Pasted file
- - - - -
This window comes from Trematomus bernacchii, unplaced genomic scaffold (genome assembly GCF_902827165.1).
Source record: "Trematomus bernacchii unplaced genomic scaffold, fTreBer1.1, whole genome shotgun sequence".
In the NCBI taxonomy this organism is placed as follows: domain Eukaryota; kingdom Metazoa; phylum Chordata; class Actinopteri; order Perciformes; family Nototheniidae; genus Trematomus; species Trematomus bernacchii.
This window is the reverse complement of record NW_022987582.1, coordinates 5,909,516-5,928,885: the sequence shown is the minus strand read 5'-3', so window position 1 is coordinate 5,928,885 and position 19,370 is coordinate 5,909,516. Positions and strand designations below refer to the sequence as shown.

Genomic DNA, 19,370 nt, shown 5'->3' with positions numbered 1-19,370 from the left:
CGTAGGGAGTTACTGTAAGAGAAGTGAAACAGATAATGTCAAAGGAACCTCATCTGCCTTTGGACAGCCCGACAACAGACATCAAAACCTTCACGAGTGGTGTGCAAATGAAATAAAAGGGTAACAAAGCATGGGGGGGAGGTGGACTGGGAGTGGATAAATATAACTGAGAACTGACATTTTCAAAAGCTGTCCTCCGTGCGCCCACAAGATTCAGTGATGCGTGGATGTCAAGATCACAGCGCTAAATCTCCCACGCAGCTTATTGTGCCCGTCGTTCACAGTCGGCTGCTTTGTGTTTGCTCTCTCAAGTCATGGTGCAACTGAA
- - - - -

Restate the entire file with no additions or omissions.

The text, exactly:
This window comes from Trematomus bernacchii, unplaced genomic scaffold (genome assembly GCF_902827165.1).
Source record: "Trematomus bernacchii unplaced genomic scaffold, fTreBer1.1, whole genome shotgun sequence".
In the NCBI taxonomy this organism is placed as follows: domain Eukaryota; kingdom Metazoa; phylum Chordata; class Actinopteri; order Perciformes; family Nototheniidae; genus Trematomus; species Trematomus bernacchii.
This window is the reverse complement of record NW_022987582.1, coordinates 5,909,516-5,928,885: the sequence shown is the minus strand read 5'-3', so window position 1 is coordinate 5,928,885 and position 19,370 is coordinate 5,909,516. Positions and strand designations below refer to the sequence as shown.

Genomic DNA, 19,370 nt, shown 5'->3' with positions numbered 1-19,370 from the left:
CGTAGGGAGTTACTGTAAGAGAAGTGAAACAGATAATGTCAAAGGAACCTCATCTGCCTTTGGACAGCCCGACAACAGACATCAAAACCTTCACGAGTGGTGTGCAAATGAAATAAAAGGGTAACAAAGCATGGGGGGGAGGTGGACTGGGAGTGGATAAATATAACTGAGAACTGACATTTTCAAAAGCTGTCCTCCGTGCGCCCACAAGATTCAGTGATGCGTGGATGTCAAGATCACAGCGCTAAATCTCCCACGCAGCTTATTGTGCCCGTCGTTCACAGTCGGCTGCTTTGTGTTTGCTCTCTCAAGTCATGGTGCAACTGAA